In February 2023, the company announced that it is supplying 360,000 cubic metres of carbon dioxide mineralised concrete for Phase One of the Tuas Mega Port project over a two-and-a-half-year period. By the time it is completed in early 2024, Tuas Port Phase One will effectively become a “man-made carbon sink” that prevents the emission of over 113.8 million kg of carbon dioxide from entering the atmosphere. This is equivalent to planting 1.9 million tree seedlings or removing 24,500 cars from the road, says Jim.

The Singapore Green Plan 2030 outlines national decarbonisation and sustainability targets, with a commitment to green buildings. With that in mind, Pan-United sets out big dreams to be the global leader in low-carbon concrete technology. 

It has already set several targets in this area: it has committed to only sell low-carbon concrete by 2030, and aims to be a carbon-neutral concrete player by 2050.

 “That creates a lot of opportunities for us to harness in the future, so we have to continue to innovate our products and bring our business toward that direction… We are aggressively going in that direction and I hope that we can get there a little earlier,” he says.

PanU Command Centre.jpg

Investing in people

Being part of a management team that values people development and growth, this culture has enabled Pan-United’s staff to develop new skills to keep pace in an ever-changing environment.

Jim brings up the example of his colleague, a “finance person” who excelled at numbers. They had just started their Johor plant and needed a person to helm the logistics department.

“As we were using a lot of transportation for raw materials and finished products, this role is important and can provide high value.” He decided to ask her, “Can you help me to set up a department?”

She rose to the challenge.

With her finance background, she had a good understanding of how to manage costs. On top of that, she led digitalisation efforts to process paperwork from the Johor customs, which helped to improve the efficiency of its operations. She had a good eye for talent, and even bought a couple of vehicles to improve efficiency and cost management.

“To me, this was very powerful. Our people have the ability to change their mindsets and enhance their skillsets to grow with the firm. At the same time, leverage on their existing strength. This is very valuable to the company,” he says.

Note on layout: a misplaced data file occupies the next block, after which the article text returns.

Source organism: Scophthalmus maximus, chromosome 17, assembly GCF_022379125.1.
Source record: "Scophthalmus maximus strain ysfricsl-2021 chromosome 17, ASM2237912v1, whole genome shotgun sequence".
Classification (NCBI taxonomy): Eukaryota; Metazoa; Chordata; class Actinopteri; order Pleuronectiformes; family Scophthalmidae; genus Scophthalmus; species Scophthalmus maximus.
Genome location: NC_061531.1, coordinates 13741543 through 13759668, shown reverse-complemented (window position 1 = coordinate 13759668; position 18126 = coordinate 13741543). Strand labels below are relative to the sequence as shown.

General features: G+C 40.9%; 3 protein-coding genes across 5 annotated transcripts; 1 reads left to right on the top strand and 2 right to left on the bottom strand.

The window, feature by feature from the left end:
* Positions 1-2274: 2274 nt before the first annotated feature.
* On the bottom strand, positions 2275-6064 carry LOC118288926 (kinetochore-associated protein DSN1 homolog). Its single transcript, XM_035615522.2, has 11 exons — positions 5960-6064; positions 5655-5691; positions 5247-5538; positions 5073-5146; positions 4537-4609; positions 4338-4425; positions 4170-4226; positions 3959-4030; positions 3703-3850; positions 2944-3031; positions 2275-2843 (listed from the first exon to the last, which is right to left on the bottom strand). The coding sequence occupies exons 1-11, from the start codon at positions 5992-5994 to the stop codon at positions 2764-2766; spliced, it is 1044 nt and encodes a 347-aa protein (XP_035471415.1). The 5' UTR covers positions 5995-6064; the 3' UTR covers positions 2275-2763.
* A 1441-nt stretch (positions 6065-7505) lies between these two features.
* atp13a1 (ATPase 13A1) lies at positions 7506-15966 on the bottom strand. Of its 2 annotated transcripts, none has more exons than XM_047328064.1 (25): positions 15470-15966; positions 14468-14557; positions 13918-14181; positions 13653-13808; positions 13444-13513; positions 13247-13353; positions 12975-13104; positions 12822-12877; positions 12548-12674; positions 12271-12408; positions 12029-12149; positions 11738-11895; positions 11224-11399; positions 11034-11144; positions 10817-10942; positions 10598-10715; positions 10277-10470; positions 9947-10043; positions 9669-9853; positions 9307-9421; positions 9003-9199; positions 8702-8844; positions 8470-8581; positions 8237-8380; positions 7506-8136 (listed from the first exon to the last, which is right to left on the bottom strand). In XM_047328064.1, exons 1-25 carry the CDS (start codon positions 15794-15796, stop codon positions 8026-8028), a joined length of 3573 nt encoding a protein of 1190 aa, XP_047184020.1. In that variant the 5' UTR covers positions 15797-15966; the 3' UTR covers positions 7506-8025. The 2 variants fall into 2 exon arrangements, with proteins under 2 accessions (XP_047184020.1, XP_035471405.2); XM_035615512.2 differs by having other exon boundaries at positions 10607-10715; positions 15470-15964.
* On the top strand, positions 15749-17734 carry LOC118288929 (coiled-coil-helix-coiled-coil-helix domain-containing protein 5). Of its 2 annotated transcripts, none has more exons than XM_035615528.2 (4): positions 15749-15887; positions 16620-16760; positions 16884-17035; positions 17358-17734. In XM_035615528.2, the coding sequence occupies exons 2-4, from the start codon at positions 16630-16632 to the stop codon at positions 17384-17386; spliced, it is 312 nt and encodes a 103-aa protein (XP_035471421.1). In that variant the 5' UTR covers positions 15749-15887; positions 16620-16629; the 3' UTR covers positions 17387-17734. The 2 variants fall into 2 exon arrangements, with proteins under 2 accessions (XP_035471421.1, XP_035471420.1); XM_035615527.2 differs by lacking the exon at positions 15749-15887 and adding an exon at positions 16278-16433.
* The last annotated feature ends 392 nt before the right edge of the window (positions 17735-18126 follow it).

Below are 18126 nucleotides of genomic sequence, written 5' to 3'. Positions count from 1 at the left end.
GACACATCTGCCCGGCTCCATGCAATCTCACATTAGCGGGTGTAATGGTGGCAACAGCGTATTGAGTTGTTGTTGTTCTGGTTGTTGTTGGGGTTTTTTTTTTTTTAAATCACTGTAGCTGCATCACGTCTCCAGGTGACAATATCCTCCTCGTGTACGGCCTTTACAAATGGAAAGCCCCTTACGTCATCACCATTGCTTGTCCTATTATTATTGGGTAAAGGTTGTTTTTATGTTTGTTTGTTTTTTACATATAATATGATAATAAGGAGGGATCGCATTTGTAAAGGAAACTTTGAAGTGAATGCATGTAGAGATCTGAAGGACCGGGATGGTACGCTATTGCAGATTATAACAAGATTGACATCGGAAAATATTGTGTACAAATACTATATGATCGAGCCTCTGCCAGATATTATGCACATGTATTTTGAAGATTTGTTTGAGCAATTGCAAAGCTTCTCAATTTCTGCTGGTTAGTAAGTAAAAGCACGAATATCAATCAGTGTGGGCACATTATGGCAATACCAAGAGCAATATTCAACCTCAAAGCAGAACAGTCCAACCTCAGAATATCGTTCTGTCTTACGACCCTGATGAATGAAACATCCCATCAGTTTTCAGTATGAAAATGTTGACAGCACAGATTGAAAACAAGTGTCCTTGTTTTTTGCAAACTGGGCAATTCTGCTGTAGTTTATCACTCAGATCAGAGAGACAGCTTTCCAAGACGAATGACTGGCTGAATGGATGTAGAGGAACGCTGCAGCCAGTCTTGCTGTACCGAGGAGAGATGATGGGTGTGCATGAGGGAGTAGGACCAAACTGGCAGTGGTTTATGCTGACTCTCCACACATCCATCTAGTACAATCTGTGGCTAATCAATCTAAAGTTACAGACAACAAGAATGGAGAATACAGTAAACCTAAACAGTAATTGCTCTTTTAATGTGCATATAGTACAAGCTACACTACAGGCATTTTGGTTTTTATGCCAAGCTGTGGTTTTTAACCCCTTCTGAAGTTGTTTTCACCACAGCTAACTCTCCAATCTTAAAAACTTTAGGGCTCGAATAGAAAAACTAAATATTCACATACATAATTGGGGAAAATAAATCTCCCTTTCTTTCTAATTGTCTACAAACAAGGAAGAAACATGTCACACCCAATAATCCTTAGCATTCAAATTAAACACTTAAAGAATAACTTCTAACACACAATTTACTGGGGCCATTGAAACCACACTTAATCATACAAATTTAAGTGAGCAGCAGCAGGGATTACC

The COVID-19 pandemic was also a test of the firm’s talent and agility.

With the logistics sector taking the brunt of the business slowdown, Pan-United came up with a new form of self-compacting concrete that required fewer people to handle on-site. 

The company’s ethos of teamwork plays a part, he says. “When a plant is down because of COVID, we need to quickly leverage other plants to work harder and more efficiently to cater to the environment,” he says.

People stay on because Pan-United has instilled a strong family culture and sense of belonging, where everyone strives to work together to achieve the company vision.

 “When people find meaning in their job, they strive for new milestones and it makes a difference in the work they do,” says Jim.

Today, Pan-United has a wide range of about 300 specialised products, and it is continuously tinkering with new ideas and products. “You can’t have a plain vanilla product,” quips Jim.

Jim is optimistic about Pan-United’s prospects, with $30 billion in construction contracts expected to be awarded in Singapore through to 2027. 60 percent of the spending is forecast to come from public spending, with the remaining coming from the private sector.

Into his seventh year at Pan-United, Jim’s passion for cement and concrete keeps him excited about what lies ahead for the firm.

 “People may not notice it, but concrete is all around our daily lives. What interests me is how Pan-United can make a difference through constant innovation” says Jim.

About Pan-United Corporation (SGX: P52)

Pan-United Corporation Ltd (Pan-United) is a listed Asia-based technology company (SGX:P52) catalysing change in the ready-mix concrete and logistics space. Through concrete innovation, it has advanced to the global forefront of low-carbon footprint concrete technology. As a believer in sustainability for over two decades, Pan-United has developed in-house more than 300 highly specialised concrete solutions, half of them low-carbon solutions, for all urban built environment needs. Many of these solutions were created in partnership with customers to address present and future specifications.

The company website is:

About kopi-C: the Company brew

kopi-C is a regular column by SGX Research in collaboration with Beansprout, a MAS-licensed investment advisory platform, that features C-level executives of leading companies listed on SGX. These interviews are profiles of senior management aimed at helping investors better understand the individuals who run these corporations.

Photo: Company file